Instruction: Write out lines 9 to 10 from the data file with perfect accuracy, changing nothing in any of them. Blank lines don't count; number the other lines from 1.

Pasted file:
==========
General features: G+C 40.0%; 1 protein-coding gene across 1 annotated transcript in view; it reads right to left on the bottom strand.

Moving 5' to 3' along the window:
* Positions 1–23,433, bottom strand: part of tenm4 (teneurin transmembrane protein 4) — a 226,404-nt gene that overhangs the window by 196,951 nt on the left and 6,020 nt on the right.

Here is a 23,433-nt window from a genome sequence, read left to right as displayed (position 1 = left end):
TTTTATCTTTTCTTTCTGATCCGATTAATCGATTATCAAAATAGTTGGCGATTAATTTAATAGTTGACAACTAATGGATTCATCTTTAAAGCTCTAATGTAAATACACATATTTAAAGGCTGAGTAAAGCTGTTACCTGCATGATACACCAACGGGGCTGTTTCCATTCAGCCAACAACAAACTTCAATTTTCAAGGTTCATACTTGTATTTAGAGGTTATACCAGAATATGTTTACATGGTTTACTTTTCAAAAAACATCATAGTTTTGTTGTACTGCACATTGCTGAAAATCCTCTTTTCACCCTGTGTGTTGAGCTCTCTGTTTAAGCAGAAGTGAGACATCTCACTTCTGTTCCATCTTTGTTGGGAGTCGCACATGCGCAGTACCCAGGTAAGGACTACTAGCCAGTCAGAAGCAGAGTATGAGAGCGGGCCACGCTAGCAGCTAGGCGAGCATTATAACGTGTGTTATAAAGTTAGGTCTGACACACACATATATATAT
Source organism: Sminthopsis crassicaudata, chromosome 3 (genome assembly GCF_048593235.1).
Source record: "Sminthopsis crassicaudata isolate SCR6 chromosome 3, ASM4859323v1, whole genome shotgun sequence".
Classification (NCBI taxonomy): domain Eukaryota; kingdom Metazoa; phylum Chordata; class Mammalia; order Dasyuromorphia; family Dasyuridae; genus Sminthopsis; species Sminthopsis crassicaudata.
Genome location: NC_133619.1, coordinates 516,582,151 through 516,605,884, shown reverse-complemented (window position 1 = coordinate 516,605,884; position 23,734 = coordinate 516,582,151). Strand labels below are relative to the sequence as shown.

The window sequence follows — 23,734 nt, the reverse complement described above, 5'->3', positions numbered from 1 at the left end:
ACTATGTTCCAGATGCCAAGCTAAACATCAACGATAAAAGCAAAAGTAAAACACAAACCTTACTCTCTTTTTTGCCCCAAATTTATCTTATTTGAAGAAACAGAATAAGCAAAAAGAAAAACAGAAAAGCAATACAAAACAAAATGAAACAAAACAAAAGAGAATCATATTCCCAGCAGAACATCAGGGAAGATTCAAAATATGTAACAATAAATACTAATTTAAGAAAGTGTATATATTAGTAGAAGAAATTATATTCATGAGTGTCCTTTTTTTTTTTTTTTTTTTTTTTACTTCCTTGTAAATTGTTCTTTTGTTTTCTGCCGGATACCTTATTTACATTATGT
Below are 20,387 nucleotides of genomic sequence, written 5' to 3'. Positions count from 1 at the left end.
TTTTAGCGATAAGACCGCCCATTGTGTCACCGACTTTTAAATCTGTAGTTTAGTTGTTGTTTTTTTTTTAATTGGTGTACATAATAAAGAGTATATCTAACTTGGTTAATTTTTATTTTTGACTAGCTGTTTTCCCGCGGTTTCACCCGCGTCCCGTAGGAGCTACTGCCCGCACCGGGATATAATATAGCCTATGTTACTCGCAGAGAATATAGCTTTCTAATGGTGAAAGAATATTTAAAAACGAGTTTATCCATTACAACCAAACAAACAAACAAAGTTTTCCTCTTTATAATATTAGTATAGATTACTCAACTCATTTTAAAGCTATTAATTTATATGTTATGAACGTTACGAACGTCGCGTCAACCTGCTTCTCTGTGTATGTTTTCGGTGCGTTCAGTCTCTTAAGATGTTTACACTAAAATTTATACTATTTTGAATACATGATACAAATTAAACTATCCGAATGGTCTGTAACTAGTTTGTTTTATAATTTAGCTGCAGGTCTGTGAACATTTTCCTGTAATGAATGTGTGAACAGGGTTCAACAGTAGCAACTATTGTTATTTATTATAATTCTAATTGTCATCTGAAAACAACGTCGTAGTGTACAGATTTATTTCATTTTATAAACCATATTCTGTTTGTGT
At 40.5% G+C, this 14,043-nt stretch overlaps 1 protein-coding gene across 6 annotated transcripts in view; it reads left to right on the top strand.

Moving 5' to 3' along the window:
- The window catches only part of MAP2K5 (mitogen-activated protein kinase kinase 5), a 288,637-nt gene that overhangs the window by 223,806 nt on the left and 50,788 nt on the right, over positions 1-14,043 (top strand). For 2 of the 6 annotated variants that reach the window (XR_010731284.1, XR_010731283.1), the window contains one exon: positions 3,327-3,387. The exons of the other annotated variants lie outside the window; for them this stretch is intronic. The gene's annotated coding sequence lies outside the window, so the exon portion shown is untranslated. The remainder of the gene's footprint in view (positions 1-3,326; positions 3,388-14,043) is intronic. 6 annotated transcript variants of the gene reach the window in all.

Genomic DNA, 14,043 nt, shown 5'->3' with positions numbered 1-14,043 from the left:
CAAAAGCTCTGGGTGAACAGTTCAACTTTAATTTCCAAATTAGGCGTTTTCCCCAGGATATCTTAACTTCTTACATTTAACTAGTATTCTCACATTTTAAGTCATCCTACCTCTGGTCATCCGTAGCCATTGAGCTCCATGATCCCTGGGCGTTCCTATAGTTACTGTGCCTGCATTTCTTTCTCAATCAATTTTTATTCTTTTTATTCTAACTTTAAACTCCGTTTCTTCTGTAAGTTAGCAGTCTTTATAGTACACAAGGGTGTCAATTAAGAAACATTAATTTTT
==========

Genome location: NC_133619.1, coordinates 516,582,151 through 516,605,884, shown reverse-complemented (window position 1 = coordinate 516,605,884; position 23,734 = coordinate 516,582,151). Strand labels below are relative to the sequence as shown.

The window sequence follows — 23,734 nt, the reverse complement described above, 5'->3', positions numbered from 1 at the left end: